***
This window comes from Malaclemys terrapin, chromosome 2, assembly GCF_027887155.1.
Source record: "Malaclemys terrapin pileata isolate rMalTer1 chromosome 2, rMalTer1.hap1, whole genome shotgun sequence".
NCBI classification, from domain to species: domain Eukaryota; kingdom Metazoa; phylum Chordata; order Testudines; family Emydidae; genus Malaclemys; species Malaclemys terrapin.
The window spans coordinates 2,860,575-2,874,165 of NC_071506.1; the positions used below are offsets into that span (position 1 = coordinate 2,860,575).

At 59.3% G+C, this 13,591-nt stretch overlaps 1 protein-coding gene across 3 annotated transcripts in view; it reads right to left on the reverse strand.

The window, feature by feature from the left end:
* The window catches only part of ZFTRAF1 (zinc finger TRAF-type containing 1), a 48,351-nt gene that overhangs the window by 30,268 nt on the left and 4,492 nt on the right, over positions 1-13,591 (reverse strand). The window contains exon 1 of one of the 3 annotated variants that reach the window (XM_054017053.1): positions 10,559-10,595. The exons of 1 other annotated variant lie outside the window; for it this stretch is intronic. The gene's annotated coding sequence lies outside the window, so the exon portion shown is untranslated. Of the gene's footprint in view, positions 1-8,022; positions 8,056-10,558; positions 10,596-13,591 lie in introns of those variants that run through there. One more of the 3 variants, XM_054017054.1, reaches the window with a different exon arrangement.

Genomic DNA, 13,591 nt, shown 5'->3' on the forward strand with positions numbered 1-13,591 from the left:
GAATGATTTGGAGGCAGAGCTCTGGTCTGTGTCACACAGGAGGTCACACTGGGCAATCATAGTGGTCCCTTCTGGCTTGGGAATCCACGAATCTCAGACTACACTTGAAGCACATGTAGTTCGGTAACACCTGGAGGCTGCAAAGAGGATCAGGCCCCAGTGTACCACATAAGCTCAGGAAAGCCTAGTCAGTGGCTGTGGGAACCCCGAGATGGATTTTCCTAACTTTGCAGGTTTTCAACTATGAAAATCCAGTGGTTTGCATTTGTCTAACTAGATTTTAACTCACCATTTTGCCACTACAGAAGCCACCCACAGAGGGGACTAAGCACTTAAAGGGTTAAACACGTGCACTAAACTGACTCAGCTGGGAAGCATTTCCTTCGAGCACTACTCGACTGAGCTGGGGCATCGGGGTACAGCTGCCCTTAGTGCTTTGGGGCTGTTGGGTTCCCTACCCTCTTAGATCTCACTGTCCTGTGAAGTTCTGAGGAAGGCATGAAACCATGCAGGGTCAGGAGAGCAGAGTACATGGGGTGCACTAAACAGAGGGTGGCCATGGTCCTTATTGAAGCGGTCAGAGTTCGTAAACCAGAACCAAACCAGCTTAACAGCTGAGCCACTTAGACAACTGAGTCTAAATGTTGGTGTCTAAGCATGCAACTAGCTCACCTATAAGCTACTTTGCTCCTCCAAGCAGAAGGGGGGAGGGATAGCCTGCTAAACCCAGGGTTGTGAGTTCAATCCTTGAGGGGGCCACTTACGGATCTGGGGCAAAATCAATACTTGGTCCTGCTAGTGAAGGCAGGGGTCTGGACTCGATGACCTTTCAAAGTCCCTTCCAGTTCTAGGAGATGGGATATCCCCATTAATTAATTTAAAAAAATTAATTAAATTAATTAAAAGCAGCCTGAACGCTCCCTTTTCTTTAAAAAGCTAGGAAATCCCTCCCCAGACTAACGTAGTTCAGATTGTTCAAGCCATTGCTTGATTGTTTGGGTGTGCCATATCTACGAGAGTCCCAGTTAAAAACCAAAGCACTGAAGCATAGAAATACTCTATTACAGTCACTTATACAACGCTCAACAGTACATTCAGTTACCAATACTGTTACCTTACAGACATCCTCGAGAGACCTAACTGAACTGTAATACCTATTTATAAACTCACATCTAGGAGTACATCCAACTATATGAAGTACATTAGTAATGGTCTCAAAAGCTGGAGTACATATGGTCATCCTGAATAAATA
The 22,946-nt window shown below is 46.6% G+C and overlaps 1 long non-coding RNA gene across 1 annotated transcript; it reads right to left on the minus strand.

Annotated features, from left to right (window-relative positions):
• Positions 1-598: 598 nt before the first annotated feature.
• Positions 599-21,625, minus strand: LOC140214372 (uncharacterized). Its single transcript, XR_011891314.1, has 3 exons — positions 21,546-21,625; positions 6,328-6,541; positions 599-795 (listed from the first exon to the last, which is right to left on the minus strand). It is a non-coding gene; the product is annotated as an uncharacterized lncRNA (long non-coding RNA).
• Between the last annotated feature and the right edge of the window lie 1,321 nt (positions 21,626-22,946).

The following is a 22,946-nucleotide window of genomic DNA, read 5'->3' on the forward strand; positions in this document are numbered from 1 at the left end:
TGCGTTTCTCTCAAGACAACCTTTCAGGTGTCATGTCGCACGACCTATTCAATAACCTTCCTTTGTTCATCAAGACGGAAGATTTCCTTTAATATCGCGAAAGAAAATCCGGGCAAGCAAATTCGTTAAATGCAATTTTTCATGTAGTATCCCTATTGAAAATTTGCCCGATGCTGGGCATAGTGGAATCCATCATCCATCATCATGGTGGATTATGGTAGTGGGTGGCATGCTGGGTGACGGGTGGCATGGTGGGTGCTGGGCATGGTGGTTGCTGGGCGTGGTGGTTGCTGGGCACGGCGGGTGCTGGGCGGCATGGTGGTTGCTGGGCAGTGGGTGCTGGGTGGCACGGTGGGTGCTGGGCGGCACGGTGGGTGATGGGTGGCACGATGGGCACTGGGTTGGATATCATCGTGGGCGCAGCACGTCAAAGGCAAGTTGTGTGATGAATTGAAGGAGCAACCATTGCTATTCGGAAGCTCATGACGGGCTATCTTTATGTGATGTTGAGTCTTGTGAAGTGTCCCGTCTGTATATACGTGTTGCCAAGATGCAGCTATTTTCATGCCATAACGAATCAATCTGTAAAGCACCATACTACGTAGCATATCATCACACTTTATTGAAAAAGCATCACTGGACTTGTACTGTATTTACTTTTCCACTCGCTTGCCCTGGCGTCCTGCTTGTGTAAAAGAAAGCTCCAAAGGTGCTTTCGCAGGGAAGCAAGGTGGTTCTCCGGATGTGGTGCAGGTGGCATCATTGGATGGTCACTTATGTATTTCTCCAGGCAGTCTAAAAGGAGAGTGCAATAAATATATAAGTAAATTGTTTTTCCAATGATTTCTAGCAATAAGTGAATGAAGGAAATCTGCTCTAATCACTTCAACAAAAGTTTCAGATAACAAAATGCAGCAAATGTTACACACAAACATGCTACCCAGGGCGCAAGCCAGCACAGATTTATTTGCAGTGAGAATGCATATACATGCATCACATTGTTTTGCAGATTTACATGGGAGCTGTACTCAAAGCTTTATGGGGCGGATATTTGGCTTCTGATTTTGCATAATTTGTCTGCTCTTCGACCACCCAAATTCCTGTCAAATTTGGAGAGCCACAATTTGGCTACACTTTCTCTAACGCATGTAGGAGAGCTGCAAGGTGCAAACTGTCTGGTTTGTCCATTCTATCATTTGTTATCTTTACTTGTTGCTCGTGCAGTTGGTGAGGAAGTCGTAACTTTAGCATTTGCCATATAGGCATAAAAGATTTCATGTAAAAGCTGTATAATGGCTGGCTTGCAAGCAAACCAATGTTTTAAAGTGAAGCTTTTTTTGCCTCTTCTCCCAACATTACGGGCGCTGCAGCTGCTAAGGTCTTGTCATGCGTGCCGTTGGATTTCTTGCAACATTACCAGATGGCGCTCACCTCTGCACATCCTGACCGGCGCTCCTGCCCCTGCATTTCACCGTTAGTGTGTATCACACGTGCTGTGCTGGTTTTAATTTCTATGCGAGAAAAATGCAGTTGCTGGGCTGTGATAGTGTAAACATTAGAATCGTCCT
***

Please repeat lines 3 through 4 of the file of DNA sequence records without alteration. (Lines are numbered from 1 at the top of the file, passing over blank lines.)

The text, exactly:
NCBI classification, from domain to species: domain Eukaryota; kingdom Metazoa; phylum Chordata; order Testudines; family Emydidae; genus Malaclemys; species Malaclemys terrapin.
The window spans coordinates 2,860,575-2,874,165 of NC_071506.1; the positions used below are offsets into that span (position 1 = coordinate 2,860,575).